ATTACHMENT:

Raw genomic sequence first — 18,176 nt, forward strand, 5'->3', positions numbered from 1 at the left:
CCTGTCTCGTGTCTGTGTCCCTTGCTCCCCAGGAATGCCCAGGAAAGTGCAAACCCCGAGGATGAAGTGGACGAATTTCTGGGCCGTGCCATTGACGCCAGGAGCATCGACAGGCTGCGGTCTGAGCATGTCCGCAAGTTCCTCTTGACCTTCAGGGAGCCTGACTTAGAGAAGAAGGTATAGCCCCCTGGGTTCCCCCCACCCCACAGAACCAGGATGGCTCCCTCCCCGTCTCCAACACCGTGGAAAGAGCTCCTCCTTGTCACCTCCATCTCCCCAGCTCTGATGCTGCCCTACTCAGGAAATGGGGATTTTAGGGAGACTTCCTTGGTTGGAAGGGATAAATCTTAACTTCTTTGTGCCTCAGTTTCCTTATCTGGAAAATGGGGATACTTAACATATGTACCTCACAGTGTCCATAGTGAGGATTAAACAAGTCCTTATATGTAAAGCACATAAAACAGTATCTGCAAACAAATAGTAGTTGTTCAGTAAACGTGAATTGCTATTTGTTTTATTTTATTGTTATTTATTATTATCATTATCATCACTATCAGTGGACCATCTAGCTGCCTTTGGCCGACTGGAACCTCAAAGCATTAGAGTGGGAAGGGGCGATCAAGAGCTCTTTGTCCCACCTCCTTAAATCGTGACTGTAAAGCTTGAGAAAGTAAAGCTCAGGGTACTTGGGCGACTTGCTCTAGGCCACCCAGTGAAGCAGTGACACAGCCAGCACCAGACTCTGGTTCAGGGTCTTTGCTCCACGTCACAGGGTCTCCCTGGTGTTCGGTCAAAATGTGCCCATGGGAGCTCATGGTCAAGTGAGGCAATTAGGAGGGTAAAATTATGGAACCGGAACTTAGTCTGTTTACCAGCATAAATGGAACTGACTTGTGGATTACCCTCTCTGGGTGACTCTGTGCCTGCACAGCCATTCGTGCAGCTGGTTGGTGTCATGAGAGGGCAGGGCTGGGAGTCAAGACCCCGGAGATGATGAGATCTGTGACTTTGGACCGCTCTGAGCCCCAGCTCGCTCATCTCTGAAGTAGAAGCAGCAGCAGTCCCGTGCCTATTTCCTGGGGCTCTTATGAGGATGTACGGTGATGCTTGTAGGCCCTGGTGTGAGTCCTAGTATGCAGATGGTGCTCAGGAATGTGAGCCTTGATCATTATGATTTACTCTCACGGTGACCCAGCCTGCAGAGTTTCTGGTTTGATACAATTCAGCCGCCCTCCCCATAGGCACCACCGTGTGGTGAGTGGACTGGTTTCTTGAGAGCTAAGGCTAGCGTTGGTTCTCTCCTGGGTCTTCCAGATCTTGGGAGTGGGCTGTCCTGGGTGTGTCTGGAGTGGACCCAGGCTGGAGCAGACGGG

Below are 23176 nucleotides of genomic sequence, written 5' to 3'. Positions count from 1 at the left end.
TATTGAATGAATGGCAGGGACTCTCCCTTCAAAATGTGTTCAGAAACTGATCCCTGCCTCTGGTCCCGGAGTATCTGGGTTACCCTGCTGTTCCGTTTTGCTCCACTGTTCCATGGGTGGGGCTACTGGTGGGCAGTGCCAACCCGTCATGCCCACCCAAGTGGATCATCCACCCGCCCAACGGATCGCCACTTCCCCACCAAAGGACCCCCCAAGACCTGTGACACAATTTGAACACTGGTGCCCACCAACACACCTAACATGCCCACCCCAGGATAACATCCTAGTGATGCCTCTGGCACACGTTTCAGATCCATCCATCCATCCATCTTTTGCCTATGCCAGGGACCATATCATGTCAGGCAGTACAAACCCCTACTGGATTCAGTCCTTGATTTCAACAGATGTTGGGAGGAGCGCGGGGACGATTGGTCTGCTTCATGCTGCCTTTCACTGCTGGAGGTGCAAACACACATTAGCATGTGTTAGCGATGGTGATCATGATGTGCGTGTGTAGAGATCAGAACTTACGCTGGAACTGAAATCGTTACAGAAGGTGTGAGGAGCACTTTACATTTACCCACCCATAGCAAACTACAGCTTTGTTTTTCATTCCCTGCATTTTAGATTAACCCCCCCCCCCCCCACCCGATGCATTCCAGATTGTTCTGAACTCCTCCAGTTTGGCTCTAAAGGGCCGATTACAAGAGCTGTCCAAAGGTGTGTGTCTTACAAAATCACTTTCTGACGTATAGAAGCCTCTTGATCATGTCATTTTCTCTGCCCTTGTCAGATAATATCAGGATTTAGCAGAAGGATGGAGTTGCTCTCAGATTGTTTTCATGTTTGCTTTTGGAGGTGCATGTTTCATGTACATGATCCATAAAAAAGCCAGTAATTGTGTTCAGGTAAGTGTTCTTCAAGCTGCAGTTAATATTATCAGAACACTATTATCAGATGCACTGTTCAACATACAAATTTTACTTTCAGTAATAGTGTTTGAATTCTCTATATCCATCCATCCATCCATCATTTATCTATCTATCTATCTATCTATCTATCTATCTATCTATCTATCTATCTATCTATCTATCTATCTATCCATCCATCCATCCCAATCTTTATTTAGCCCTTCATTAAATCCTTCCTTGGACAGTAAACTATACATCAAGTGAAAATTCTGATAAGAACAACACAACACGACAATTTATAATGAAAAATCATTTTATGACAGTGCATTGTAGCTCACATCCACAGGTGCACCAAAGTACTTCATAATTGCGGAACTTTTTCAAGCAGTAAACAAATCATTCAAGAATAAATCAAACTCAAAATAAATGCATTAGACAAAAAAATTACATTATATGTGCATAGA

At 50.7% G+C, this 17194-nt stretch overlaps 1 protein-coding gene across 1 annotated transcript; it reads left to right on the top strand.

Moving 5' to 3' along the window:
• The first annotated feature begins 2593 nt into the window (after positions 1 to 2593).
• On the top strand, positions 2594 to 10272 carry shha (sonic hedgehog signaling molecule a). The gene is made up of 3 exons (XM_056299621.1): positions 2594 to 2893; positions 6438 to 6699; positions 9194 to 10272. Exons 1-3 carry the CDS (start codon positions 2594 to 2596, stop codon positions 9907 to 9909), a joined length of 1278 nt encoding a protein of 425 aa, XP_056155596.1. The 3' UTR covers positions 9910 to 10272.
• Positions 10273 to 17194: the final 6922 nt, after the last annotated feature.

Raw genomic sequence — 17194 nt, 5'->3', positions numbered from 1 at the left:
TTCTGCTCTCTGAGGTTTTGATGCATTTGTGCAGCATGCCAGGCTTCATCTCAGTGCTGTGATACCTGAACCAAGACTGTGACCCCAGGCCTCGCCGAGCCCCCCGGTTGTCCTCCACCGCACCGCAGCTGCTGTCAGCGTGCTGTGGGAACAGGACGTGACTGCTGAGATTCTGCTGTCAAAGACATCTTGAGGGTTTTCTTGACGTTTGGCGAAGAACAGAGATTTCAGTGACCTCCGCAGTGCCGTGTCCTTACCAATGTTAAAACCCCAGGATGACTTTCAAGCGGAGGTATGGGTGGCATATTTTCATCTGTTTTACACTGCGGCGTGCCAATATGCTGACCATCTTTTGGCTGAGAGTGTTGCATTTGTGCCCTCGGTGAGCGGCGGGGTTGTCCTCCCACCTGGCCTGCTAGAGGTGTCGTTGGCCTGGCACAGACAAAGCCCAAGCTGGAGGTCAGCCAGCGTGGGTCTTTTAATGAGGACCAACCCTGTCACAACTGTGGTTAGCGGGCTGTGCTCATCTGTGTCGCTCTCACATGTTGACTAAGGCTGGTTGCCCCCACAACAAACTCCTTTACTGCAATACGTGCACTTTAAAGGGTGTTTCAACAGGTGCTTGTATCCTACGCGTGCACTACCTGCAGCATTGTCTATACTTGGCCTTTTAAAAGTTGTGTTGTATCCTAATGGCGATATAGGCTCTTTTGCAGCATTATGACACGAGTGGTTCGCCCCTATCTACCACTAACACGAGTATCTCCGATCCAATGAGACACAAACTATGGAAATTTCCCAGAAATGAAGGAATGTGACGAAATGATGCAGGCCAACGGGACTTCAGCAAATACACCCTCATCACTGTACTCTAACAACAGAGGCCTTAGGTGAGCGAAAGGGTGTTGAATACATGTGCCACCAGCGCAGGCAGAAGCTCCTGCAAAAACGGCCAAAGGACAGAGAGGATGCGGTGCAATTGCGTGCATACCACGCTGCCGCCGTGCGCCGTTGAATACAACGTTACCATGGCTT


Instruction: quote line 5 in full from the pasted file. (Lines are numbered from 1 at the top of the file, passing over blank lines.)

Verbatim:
At 50.7% G+C, this 17194-nt stretch overlaps 1 protein-coding gene across 1 annotated transcript; it reads left to right on the top strand.